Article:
Synsepalum dulcificum Daniell


Common Names: Miracle Fruit, Miracle Berry

Origin: Tropical west Africa.

Adaptation: Coming from hot, wet tropical lowlands, the plant is intolerant of frost and should be considered a container plant except in southern Florida and Hawaii. Older plants can survive a light frost but it is best to avoid it if possible. Miracle fruit is a marvelous conversation plant that does well in a container. Outdoors it is said to do best in partial shade.


Growth Habit: Miracle fruit is an evergreen bush or tree growing to 18 ft. in its native habitat, but rarely to 5 ft. otherwise.

Foliage: The plant has deep green, elongated leaves which grow in a spire-like habit. Both regular and large-leaf and a hairy-leaf form are known.

Flowers: The small 1/4 inch white flowers of miracle fruit are produced in flushes through many months of the year.

Fruit: The fruit is a small bright red, ellipsoid berry approximately 2 to 3 cm long and containing a single seed. Although not sweet itself, when a single fruit is eaten and the fleshy pulp allowed to coat the taste buds of the tongue and inside of the mouth, an extraordinary effect occurs. The fruit will now allow one to eat a slice of lemon or lime without wincing. The marvelous aroma and inherent sweetness of the citrus remains but the sourness is almost completely covered. The effect remains for some 30 minutes or more.


Location: As an indoor plant, provide the plant with bright light such as a well lit window. In the summer the plant can be moved with care to a warm, lightly shaded spot.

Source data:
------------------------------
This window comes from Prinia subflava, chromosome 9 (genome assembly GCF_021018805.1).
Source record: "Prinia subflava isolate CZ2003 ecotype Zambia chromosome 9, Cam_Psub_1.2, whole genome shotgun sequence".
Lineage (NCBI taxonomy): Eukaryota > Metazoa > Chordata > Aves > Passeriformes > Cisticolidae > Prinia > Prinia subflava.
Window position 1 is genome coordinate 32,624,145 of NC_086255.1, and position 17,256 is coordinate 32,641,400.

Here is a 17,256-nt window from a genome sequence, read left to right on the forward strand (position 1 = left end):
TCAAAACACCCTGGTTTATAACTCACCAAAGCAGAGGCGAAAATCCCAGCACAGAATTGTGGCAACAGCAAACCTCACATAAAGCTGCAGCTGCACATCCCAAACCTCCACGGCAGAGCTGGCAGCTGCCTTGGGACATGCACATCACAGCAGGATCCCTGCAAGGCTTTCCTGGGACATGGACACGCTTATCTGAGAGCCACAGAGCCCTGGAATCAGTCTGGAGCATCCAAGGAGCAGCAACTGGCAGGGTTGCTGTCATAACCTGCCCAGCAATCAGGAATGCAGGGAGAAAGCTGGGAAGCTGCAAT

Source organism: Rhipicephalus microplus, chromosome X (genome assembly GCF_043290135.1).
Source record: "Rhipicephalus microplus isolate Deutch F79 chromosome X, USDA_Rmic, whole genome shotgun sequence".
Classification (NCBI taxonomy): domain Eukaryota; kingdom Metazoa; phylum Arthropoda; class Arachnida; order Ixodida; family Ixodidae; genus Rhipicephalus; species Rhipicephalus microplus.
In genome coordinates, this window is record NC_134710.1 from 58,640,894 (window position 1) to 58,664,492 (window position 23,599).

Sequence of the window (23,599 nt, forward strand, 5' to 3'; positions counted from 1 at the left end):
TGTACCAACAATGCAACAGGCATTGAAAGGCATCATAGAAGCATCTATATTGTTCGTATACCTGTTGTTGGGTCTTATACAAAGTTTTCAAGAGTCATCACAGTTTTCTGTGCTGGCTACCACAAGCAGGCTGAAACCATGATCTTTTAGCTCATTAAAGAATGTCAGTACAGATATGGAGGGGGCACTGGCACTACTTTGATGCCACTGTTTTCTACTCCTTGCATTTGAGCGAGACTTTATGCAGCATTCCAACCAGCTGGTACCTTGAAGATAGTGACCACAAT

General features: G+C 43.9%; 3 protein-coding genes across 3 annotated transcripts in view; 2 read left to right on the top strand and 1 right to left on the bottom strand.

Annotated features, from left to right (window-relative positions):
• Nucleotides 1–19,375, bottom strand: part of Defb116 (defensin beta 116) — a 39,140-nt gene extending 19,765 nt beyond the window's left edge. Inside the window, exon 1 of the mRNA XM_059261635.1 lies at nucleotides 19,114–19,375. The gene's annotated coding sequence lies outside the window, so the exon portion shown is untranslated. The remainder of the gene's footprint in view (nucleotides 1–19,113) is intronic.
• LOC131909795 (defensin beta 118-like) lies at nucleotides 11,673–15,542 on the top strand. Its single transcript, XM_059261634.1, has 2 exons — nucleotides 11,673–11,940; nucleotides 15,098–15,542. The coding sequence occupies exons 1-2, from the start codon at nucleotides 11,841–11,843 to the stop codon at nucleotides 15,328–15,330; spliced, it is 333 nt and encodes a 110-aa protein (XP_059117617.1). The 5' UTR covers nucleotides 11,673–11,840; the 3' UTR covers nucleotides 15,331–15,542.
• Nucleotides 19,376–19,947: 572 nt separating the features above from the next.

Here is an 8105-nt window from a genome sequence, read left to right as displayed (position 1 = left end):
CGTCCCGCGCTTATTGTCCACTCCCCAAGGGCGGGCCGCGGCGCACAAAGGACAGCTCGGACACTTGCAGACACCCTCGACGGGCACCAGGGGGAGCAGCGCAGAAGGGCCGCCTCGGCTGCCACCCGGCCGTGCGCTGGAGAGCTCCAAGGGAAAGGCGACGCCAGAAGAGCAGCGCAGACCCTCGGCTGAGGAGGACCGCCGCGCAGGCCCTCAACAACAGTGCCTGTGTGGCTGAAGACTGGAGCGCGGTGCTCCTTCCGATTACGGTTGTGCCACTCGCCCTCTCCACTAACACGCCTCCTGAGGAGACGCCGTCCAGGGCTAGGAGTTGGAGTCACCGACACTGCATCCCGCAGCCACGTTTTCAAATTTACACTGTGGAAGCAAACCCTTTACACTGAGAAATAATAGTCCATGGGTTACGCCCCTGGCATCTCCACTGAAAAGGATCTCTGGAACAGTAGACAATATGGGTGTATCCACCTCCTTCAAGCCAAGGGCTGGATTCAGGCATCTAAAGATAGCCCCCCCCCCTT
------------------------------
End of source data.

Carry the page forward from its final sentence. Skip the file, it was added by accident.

Soils: An acid soil is a must for miracle fruit. They prefer a soil acidity of pH 4.5 to 5.8. This can be achieved by planting in equal parts Canadian acid peat and pine bark. Also peat and perlite mixes are said to give excellent result. In the basic soils of California, the plants slowly die back until virtually only the stems remain. Allow the roots of the plant to fill the container before transplanting into a larger one.

Irrigation: Be sure that the soil is well draining as the plants do not like to sit in wet soils. Coming from a tropical climate they need highly humid conditions. When indoors, especially during the winter months, a small clear plastic bag put around the plant and supported by wood or a wire frame is helpful in maintaining humidity. Also, placing the plant container on a tray with stones on the bottom and filled with water to the top of the stones will add humidity to the local area. Misting the leaves with good water also helps.

Fertilization: Use a water soluble fertilizer such as Miracid and follow the label directions. Use sparingly with frequency dependent on the growing season, fertilizing more frequently during the summer months

Pruning: In general, there is no need to prune the miracle fruit plant.

Propagation: Propagation of miracle fruit is usually either by seed or cuttings. As the seed viability is short, plant the cleaned seed immediately just below the soil line When shipping cleaned seed for others to plant, package in a small plastic bag and enclose a slightly moistened toweling. Seed that are allowed to dry can be shipped for at least two weeks but rapidly loose their viability.

Pests and diseases: Watch for mealybugs, spider mites and other indoor potted plant pests. Waterlogged plant will succumb to root rot.

Commercial Potential: The plant is not important as a food crop. Attempts to exploit the striking effect on perception of sour flavors in development of artificial sweeteners have not been successful but are continuing.


A form with hairy leaves introduced into Florida from Africa some years ago. Small, oval, red fruits; larger than those of the common smooth-leaf type.


  • Facciola, Stephen. Cornucopia: a Source Book of Edible Plants. Kampong Publications, 1990. p. 202
  • Martin, Franklin W., Carl W. Campbell and Ruth Ruberte. Perennial Edible Fruits of the Tropics: an Inventory. U. S. Department of Agriculture, Agriculture Handbook no. 642, 1987.



© Copyright 1996, California Rare Fruit Growers, Inc.
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